For odd reasons I got an email about Software Freedom Day Event over at unc next week. I emailed some folks and I think we’re going to have a talk by Max Spevack – our fearless leader of the Fedora Project and hopefully a table/booth for fedora schwag (livecds, dvds, etc). I’ll update more here as I know more but it sure seems like a cool thing to go to and UNC campus is really nice. If you’re in the area and want to learn more about linux and other open-source-y/free culture things you should stop by. If you’re a linux company/project/lug in the area contact the people in charge to see if you can help!


I was talking to luke today and he said he needed an easy way of querying data out of a repository that he just had on disk or available at a url but didn’t actually have set up in his yum configuration. So I took a little time and sifted through repoquery in yum-utils to add support for arbitrary repository paths.

So if you take this version of repoquery and you run it like this:

repoquery –repofrompath=/url/or/path/to/myrepo  \ –repoid=myrepo -q -a

then you’ll get a list of all the pkgs in that repository.

It was very simple to implement but it should expedite a lot of random lookups that people may want to do against arbitrary repositories – especially often-remade koji repos.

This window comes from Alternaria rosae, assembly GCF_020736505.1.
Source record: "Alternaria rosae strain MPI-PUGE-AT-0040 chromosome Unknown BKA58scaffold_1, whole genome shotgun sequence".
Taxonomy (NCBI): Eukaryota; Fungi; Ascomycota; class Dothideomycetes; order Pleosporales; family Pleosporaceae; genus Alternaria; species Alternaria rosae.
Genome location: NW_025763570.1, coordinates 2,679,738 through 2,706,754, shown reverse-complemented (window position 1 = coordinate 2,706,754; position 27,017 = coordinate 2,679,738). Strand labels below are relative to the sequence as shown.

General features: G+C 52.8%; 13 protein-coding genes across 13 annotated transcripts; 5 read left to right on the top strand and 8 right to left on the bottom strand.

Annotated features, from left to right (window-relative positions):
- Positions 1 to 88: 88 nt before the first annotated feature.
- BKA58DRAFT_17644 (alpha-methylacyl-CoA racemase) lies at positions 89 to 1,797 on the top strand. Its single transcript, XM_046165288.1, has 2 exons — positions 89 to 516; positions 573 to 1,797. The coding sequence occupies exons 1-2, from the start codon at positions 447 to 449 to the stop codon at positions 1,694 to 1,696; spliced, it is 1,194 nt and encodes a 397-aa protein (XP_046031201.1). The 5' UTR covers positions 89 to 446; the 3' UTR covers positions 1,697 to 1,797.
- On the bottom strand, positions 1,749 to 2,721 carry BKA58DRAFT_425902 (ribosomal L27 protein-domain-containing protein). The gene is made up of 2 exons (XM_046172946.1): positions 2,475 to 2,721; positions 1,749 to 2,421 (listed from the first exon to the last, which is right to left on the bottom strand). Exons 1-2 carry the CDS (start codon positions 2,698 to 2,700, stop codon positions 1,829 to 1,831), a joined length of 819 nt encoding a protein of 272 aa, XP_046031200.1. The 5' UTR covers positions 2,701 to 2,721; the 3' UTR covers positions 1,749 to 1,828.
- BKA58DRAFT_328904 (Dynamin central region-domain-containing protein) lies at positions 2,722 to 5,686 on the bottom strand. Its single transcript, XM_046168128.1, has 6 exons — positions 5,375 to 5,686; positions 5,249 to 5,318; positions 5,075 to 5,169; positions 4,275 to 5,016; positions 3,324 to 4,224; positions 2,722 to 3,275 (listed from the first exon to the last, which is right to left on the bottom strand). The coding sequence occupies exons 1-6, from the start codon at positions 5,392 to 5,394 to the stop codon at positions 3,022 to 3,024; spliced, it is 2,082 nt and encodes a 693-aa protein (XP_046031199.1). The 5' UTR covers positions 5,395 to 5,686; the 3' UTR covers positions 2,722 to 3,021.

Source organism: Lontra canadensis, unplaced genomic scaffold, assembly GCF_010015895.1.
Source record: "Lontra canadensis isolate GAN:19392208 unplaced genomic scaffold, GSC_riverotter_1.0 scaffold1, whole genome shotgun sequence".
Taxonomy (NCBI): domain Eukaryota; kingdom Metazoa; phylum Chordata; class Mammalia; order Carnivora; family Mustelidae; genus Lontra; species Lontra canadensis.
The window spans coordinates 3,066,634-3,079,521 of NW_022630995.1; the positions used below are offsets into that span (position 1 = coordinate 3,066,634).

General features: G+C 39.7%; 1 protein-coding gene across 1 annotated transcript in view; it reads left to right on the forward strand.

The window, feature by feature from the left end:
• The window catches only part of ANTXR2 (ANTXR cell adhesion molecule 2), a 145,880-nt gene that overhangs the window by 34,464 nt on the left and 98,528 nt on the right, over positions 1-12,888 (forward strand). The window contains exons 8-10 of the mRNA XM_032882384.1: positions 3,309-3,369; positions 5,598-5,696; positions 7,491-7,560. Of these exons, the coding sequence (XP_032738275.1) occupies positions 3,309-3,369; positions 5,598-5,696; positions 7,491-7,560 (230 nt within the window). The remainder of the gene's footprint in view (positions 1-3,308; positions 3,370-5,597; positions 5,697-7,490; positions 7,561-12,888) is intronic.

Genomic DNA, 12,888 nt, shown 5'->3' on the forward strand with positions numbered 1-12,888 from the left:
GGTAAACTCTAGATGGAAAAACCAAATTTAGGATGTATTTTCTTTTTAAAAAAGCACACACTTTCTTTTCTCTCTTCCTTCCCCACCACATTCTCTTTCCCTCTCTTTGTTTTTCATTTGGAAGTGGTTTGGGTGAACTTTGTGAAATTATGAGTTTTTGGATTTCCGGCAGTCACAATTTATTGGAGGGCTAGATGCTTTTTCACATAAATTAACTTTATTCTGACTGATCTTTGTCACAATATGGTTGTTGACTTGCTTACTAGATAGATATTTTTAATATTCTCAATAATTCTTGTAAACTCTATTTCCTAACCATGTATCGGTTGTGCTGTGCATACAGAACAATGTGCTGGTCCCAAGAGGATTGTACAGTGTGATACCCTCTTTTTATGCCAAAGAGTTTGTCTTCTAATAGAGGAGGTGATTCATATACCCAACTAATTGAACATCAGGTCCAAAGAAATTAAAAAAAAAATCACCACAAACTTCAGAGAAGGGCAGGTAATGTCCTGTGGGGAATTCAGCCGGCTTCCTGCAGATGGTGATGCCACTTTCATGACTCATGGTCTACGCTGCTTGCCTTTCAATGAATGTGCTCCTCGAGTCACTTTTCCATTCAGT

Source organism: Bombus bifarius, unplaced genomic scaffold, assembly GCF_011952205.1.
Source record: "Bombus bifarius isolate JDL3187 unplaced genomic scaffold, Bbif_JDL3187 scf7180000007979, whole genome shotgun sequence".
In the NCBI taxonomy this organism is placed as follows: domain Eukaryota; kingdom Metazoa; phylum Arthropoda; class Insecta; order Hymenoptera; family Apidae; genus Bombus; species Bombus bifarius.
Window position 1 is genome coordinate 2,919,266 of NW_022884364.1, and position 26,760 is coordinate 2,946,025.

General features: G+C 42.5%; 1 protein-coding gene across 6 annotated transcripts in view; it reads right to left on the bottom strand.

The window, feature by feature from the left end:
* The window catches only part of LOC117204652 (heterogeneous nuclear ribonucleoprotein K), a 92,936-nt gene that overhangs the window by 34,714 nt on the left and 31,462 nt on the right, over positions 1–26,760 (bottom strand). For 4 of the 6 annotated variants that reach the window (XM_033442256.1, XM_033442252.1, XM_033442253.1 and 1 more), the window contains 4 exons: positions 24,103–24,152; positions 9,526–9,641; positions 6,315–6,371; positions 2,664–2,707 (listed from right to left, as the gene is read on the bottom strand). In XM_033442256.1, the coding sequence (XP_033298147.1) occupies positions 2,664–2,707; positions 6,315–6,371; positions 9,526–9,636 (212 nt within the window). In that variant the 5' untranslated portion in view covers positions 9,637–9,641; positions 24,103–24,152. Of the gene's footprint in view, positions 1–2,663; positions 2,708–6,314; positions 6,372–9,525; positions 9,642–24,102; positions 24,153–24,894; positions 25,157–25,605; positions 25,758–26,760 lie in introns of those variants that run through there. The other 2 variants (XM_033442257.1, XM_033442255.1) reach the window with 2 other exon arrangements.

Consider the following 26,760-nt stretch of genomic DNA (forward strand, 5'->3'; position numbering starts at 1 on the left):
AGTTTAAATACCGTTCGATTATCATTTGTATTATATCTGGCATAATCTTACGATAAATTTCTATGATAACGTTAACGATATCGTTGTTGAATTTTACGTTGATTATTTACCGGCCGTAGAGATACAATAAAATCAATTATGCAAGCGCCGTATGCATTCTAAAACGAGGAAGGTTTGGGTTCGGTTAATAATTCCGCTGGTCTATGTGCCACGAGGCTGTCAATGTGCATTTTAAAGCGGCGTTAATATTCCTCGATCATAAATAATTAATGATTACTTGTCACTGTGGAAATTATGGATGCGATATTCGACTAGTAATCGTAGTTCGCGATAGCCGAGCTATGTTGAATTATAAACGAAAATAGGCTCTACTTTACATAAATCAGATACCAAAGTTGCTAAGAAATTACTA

Here’s the full excerpt from the man page:

Specify  a  path  or  url  to  a  repository  (same path as in a
baseurl) to add to the repositories for this query. This  option
can  be  used  multiple times. If you want to view only the pkgs
from this repository combine this with –repoid. The  repoid  of
the  paths  specified are the last directory path segment. So if
the path you specified  was:  ’/some/place/named/my_repo/’  then
the    repoid   would   be   ’my_repo’.   If   the   path   was:
’http://server/path/my_repo’  then  the  repoid  would  also  be           ‘my_repo’.


Assuming Google translate hasn’t horribly mangled your intent, could you file a bug about what is happening there? Specifically if you have  diskspacecheck turned off in your yum.conf? B/C as it is rpm should be erroring about there being insufficient disk space well before the transaction is ever run.